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public int[] merge(int[] p, int[] q) { int[] result = new int[p.length + q.length]; int k = 0; int i = 0; int j = 0; for (; i < p.length && j < q.length;) { if (p[i] <= q[j]) result[k++] = p[i++]; else result[k++] = q[j++]; } while (i < p.length) result[k++] = p[i++]; while (j < q.length) result[k++] = q[j++]; return result; } |

Now the Merge-Sort routine is also very simple, it just divides the array into two parts and recursively calls itself, so that it can divide the array till there is one element left in each of the sub-arrays. After that it calls the merge routine passing the two sub-arrays. After completing execution it returns the final sorted array.

Below is the code for the Merge-Sort routine:

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public int[] mergeSort(int[] a) { if (a.length <= 1) return a; int mid = a.length / 2; int[] left = new int[mid]; int[] right = new int[a.length - mid]; for (int i = 0; i < mid; i++) { left[i] = a[i]; } int k = 0; for (int j = mid; j < a.length; j++) { right[k++] = a[j]; } left = mergeSort(left); right = mergeSort(right); return merge(left, right); } |

This is all about merge sort code. Let us analyze the running time of the Merge Sort algorithm.

## Analysis

We will analyze the merge routine and mergeSort routine one by one :

## Merge Routine

The merge routine basically traverse through the complete array once. So the running time is basically linear (i.e. traversing the array once). That means the running time for merge is directly proportional to N, that also makes sense. If we want to merge two lists, it would be good only if we visit each element once.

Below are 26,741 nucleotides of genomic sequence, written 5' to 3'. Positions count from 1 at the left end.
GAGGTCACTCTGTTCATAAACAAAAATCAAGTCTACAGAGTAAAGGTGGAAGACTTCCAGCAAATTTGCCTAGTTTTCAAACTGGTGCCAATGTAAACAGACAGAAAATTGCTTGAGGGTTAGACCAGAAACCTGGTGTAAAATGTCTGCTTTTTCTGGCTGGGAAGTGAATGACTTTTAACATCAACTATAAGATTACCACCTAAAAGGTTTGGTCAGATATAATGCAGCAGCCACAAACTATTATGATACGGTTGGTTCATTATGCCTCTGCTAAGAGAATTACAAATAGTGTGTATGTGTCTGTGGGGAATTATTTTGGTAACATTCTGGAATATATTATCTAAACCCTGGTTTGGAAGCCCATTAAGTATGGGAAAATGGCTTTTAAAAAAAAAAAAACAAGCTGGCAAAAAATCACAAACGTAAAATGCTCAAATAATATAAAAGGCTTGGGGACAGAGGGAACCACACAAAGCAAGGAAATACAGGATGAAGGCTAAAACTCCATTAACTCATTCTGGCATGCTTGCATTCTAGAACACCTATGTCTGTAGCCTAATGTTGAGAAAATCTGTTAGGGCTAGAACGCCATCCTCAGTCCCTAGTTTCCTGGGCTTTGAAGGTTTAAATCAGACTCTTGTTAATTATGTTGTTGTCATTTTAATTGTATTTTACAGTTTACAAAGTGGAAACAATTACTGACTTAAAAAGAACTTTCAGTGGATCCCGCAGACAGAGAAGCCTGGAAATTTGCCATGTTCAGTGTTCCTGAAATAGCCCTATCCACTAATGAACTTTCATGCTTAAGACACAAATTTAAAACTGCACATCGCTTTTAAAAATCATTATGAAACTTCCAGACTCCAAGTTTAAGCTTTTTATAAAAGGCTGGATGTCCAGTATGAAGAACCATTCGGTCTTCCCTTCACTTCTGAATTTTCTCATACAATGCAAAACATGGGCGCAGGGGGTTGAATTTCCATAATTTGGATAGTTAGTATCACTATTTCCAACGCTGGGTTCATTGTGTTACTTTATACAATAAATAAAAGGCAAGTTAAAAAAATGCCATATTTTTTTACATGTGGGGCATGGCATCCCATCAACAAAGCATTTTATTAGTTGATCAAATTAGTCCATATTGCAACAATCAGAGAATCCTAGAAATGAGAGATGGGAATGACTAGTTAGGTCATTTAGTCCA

## Merge Sort Routine.

This routine does a constant amount of work to find the mid element. It takes time proportional to the length of the input to divide the array into two parts, which is again proportional to N.

This whole thing is repeated and it is done through recursion so we will try to write a recurrence equation for the same.

Let us say that T(N) is the time taken by the algorithm to complete the sorting. Hence T(N) will be equal to the sum of time taken to merge sort both the halves and the the time taken to merge the sorted halves.

T(N) = time taken to merge sort the left sub-array + time taken to merge sort the right sub-array + time taken to merge the results. That implies:

T(N) = T(N/2) + T(N/2) + θ(N) where θ(N) is for merging. Hence this is the recurrence equation for the algorithm.

T(N) = 2T(N/2) + θ(N)

This finally results into θ(NlogN) running time. To understand how, we need to see the recurrence tree for this recurrence.

A simple mathematics can deduce that the height of the recurrence tree is logN . And each level will add up to CN, hence the total time taken is CNlogN or we can say Θ(NlogN).

## Code and Implementation

## Conclusion

We learnt that the Merge sort is relativey better way of sorting and performs better than Insertion Sort, Selection SOrt, Shell Sort etc in most of the cases.

To know more about Merge Sort, please visit the Wiki